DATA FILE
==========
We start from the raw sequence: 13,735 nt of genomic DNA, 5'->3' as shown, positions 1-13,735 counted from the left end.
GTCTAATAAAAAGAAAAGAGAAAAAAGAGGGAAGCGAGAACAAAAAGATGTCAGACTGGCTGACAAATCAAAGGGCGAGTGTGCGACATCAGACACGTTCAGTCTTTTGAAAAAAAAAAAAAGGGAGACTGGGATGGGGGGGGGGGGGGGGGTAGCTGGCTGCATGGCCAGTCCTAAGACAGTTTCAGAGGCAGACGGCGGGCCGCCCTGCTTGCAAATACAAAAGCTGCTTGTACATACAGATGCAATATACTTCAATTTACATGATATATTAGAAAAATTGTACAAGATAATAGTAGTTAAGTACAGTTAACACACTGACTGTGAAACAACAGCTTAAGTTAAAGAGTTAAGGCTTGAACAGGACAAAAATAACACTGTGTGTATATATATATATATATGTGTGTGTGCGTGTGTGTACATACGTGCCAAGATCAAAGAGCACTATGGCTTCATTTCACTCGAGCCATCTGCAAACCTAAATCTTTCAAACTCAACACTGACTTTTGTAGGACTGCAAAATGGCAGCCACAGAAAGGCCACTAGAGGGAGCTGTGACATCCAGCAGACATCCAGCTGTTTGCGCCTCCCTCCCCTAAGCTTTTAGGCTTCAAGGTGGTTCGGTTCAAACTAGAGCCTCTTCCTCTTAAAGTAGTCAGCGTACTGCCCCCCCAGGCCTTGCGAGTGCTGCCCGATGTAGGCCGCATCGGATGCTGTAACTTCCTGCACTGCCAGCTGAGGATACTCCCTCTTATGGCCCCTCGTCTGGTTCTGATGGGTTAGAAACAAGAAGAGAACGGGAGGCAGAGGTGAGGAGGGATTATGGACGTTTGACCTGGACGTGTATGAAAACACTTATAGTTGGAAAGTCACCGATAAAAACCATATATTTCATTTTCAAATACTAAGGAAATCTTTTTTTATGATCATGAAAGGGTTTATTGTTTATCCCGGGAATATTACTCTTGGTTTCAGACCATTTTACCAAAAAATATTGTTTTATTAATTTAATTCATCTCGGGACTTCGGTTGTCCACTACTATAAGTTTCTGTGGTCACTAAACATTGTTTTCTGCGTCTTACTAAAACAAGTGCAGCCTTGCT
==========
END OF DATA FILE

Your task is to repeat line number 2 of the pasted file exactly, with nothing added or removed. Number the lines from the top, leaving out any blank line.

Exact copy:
GTCTAATAAAAAGAAAAGAGAAAAAAGAGGGAAGCGAGAACAAAAAGATGTCAGACTGGCTGACAAATCAAAGGGCGAGTGTGCGACATCAGACACGTTCAGTCTTTTGAAAAAAAAAAAAAGGGAGACTGGGATGGGGGGGGGGGGGGGGGTAGCTGGCTGCATGGCCAGTCCTAAGACAGTTTCAGAGGCAGACGGCGGGCCGCCCTGCTTGCAAATACAAAAGCTGCTTGTACATACAGATGCAATATACTTCAATTTACATGATATATTAGAAAAATTGTACAAGATAATAGTAGTTAAGTACAGTTAACACACTGACTGTGAAACAACAGCTTAAGTTAAAGAGTTAAGGCTTGAACAGGACAAAAATAACACTGTGTGTATATATATATATATATGTGTGTGTGCGTGTGTGTACATACGTGCCAAGATCAAAGAGCACTATGGCTTCATTTCACTCGAGCCATCTGCAAACCTAAATCTTTCAAACTCAACACTGACTTTTGTAGGACTGCAAAATGGCAGCCACAGAAAGGCCACTAGAGGGAGCTGTGACATCCAGCAGACATCCAGCTGTTTGCGCCTCCCTCCCCTAAGCTTTTAGGCTTCAAGGTGGTTCGGTTCAAACTAGAGCCTCTTCCTCTTAAAGTAGTCAGCGTACTGCCCCCCCAGGCCTTGCGAGTGCTGCCCGATGTAGGCCGCATCGGATGCTGTAACTTCCTGCACTGCCAGCTGAGGATACTCCCTCTTATGGCCCCTCGTCTGGTTCTGATGGGTTAGAAACAAGAAGAGAACGGGAGGCAGAGGTGAGGAGGGATTATGGACGTTTGACCTGGACGTGTATGAAAACACTTATAGTTGGAAAGTCACCGATAAAAACCATATATTTCATTTTCAAATACTAAGGAAATCTTTTTTTATGATCATGAAAGGGTTTATTGTTTATCCCGGGAATATTACTCTTGGTTTCAGACCATTTTACCAAAAAATATTGTTTTATTAATTTAATTCATCTCGGGACTTCGGTTGTCCACTACTATAAGTTTCTGTGGTCACTAAACATTGTTTTCTGCGTCTTACTAAAACAAGTGCAGCCTTGCT